When federal prosecutors say the case against Martha Stewart and her stockbroker is a case "about lying," they are saying two other things as well. They are saying that they need from the outset to frame the case in its simplest terms in order to ultimately convince jurors that the defendants ought to be punished for what they allegedly did. And they are saying that the Watergate-era adage is alive and well in the Age of Enron: it's not necessarily the crime, it's the cover-up.
The indictment we all were waiting for now is here. It addresses the infamous trade itself but emphasizes actions that Stewart and Peter Bacanovic took later, after the trade, once they knew that they were under investigation. It says that Stewart and Bacanovic spoke and acted dishonestly when approached by federal regulators. It alleges that Stewart engaged in securities fraud not in connection with the infamous ImClone trade, but in the way she publicly spun the news of the investigation and how that spin inappropriately affected her own corporation, Martha Stewart Living Omnimedia. It's an indictment notable almost as much for what it does not allege as for what it does allege.
The indictment itself, and the way it was portrayed by federal prosecutors Wednesday, strongly suggest that the Stewart trial, if there ever is one, will hardly be a complex securities-law-driven affair. Instead, we were told by U.S. Attorney James Comey, the case will focus upon "lying." This is no accident. The Clinton impeachment scandal educated a lot of potential jurors about what obstruction of justice and perjury and false statements mean and ought to mean. And, in part because of this unsolicited education about process-oriented crimes, prosecutors know that it would probably be a lot easier to walk into court and prove that Stewart is a liar instead of trying to prove that she is a thief.
By emphasizing the cover-up, then, and de-emphasizing the trade, the feds are keeping their storyline clear and simple and easy to follow; a case of black and white in an area of the law -- securities -- that's often quite gray. Also fitting into this theme is the government's potential reliance upon the "underlings" of this saga. Bacanovic's assistant, Douglas Faneuil, a named but unindicted co-conspirator who pleaded guilty to a misdemeanor a while back, and Stewart's assistant, Ann E. Armstrong, may both play a vital role for prosecutors. Everyone who has a job, or who has ever had a job, can relate to a story about a worker fighting under oath in court against his or her boss. The feds know that keeping things simple will increase their odds at trial, and at the same time keep political and public relations pressure on a defendant, Stewart, who desparately needs good press.
The Justice Department made another strategic and tactical decision that fits the plan when it chose to forego charging Stewart and Bacanovic with insider trading in the criminal complaint. Federal prosecutors left it to their cousins in government at the Securities and Exchange Commission to bring the tricky insider-trading allegations in the regulatory complaint that will ride shotgun to the criminal case. By handing off the most complex charge to the SEC, prosecutors were able to say, as they did Wednesday with great solemnity, that they are trying hard to be fair to Stewart even as they turn the screws on her.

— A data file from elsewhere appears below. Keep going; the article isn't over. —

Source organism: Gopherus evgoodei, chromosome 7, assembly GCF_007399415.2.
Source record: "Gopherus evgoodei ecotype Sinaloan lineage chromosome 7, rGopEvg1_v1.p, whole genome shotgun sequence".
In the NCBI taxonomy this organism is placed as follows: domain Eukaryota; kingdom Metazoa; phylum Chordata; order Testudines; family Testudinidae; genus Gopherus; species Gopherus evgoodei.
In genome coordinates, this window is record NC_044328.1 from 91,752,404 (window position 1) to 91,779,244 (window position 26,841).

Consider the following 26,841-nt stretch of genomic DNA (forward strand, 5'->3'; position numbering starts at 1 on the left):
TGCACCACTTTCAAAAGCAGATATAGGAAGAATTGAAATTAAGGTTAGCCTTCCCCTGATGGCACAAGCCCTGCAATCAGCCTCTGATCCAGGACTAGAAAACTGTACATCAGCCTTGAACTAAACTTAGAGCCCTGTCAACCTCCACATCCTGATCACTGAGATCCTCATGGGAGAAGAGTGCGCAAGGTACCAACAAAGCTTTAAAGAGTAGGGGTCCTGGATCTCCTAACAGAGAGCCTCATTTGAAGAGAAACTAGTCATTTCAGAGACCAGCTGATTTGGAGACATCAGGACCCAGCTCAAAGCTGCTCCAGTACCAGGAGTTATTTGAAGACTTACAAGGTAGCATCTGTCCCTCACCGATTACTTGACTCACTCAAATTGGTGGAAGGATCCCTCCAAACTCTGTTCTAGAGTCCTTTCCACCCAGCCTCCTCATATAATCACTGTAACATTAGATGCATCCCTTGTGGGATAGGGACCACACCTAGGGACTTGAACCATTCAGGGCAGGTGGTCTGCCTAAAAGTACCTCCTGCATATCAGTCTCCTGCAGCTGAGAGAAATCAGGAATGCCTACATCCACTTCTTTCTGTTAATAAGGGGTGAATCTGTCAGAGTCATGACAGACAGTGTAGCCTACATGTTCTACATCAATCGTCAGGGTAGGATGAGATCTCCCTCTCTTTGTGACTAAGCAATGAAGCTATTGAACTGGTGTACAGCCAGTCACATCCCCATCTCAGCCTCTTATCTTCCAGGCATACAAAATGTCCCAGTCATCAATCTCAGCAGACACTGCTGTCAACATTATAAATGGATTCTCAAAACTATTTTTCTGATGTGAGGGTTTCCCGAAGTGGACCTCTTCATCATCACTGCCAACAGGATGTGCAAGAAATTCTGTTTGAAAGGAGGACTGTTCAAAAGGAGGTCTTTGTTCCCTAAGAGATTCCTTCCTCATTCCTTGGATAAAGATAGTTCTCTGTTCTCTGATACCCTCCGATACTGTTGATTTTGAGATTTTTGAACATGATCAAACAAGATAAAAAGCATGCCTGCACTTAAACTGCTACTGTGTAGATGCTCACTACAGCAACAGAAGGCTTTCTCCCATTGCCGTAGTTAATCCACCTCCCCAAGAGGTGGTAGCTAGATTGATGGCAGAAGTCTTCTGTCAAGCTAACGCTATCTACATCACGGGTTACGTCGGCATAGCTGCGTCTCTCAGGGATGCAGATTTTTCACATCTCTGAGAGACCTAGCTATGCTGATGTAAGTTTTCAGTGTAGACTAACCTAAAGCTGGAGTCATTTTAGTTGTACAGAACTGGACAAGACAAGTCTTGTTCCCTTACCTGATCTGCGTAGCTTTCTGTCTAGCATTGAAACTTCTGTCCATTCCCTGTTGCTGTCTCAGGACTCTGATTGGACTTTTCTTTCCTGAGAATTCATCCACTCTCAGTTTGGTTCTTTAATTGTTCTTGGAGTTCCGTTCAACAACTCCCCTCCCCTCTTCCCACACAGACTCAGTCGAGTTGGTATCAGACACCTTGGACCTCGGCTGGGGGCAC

That spin, too, is an integral part of the government's case. The feds know that a lot of people are asking -- while former Enron executive Kenny "Boy" Lay is off scot-free in some mansion somewhere -- why Stewart is the one being made an example of. And so the notion of "fairness" -- the perception that the feds are simply going by the book and not selectively prosecuting a symbol of American wealth -- is a vitally important concept for the government to reiterate from now until trial. Remember, if anyone or anything could make Martha Stewart appear sympathetic, it's got to be the federal government.
That explains why prosecutor Comey made a point of saying that "Martha Stewart is being prosecuted not because of who she is but because of what she did." Everyone knows that, in fact, the opposite is true; that the federal government would never have prosecuted a nameless defendant for saving $47,000 through an allegedly inappropriate stock sale, especially when that defendant was interested in making a deal prior to indictment. But you can't blame Comey for recognizing one of the inherent problems the government is going to face as it proceeds toward trial. And you certainly can't blame him for trying to tackle it head on.
Of course, it's a lot easier to appear magnanimous and talk about fairness as a prosecutor when you know that the SEC is going to pursue the insider-trading claim anyway, enjoying in that civil "parallel proceeding" the enormous benefit of a lowest burden of proof available. And it's a lot more difficult to be Martha Stewart today knowing you now have to fend off a criminal case, a civil action by regulators and the looming prospect of class-action lawsuits by your own shareholders, who you just know are watching this curious case with great interest and, of course, no small amount of style.